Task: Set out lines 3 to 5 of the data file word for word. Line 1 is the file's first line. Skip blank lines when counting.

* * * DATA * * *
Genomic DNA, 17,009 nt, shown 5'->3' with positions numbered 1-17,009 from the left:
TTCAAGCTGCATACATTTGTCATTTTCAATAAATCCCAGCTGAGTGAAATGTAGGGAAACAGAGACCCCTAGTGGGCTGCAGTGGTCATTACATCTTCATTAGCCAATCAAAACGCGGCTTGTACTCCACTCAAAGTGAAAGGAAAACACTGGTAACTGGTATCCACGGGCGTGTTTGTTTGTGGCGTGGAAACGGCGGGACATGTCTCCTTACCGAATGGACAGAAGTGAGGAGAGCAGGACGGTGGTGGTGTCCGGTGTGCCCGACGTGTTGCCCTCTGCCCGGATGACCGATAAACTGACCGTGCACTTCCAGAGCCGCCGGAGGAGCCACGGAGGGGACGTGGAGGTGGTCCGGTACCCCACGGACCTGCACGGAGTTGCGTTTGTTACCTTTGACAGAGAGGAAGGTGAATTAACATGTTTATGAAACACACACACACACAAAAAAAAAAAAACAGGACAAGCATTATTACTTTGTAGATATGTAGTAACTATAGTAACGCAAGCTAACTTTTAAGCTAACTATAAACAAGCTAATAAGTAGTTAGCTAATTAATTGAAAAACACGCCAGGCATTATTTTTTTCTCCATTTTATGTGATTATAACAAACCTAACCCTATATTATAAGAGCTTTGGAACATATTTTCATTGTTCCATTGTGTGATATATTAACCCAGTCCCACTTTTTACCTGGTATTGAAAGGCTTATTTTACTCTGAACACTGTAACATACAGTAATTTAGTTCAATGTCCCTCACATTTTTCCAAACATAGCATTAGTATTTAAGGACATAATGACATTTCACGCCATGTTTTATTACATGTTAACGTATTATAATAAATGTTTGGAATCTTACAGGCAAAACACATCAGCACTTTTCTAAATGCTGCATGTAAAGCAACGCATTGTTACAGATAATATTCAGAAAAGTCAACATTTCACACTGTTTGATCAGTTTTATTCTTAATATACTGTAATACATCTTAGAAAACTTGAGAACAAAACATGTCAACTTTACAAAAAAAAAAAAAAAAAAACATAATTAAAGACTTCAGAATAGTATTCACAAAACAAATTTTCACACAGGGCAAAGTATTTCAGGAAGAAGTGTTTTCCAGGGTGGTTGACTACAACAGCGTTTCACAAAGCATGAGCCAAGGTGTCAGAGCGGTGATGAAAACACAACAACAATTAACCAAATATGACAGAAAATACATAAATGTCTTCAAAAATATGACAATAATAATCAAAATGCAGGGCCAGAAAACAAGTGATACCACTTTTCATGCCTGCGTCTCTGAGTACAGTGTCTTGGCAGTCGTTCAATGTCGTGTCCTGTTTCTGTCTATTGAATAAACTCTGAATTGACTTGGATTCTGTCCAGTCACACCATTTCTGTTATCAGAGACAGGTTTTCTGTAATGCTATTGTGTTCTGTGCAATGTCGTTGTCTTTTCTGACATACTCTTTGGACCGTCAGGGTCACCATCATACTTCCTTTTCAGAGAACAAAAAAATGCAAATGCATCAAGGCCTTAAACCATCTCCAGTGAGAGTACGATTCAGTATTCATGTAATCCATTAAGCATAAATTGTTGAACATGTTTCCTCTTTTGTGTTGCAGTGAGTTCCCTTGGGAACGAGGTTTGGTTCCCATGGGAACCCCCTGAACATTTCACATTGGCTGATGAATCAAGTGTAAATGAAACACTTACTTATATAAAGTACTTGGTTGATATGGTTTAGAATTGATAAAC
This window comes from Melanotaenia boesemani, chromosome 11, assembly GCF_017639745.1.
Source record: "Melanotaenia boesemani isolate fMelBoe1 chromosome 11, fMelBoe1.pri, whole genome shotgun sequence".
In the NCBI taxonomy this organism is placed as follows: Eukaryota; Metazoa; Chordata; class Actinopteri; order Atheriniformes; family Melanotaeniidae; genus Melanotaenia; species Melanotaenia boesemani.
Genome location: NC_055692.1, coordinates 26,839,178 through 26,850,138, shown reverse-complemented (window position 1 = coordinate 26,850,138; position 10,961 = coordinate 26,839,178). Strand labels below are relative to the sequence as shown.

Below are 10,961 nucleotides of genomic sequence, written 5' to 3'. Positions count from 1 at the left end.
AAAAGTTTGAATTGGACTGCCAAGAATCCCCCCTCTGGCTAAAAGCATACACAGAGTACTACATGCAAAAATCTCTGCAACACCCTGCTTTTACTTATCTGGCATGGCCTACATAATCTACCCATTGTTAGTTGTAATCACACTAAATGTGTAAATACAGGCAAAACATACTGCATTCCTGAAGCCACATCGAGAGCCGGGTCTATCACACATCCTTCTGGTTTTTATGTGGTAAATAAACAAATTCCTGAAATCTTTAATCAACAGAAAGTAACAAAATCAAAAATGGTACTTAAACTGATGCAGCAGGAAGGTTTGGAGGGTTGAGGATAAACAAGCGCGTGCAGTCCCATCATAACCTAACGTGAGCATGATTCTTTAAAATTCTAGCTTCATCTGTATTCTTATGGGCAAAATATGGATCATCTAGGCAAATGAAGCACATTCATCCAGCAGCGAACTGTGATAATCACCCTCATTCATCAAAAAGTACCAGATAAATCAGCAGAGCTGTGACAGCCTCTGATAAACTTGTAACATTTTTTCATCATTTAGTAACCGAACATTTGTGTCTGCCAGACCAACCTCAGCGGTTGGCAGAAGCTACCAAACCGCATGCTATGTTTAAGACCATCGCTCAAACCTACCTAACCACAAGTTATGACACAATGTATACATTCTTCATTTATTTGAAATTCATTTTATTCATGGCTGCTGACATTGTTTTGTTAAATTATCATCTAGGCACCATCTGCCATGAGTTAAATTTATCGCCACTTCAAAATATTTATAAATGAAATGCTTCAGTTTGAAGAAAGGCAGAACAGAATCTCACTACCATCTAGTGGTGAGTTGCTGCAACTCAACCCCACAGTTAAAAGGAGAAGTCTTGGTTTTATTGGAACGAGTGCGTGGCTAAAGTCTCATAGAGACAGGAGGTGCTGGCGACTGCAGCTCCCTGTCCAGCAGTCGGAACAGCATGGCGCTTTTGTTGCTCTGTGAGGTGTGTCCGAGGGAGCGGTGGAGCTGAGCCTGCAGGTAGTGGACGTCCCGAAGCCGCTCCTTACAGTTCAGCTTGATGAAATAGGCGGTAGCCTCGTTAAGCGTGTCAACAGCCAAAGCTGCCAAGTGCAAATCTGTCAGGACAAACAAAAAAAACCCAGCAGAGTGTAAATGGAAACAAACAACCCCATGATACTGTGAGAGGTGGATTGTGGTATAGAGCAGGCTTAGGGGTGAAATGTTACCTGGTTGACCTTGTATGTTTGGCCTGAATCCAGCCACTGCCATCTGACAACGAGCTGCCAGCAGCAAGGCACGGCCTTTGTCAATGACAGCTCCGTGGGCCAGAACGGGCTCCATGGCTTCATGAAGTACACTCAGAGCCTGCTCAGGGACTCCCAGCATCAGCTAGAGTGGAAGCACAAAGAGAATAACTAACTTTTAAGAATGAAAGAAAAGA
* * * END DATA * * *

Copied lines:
This window comes from Melanotaenia boesemani, chromosome 11, assembly GCF_017639745.1.
Source record: "Melanotaenia boesemani isolate fMelBoe1 chromosome 11, fMelBoe1.pri, whole genome shotgun sequence".
In the NCBI taxonomy this organism is placed as follows: Eukaryota; Metazoa; Chordata; class Actinopteri; order Atheriniformes; family Melanotaeniidae; genus Melanotaenia; species Melanotaenia boesemani.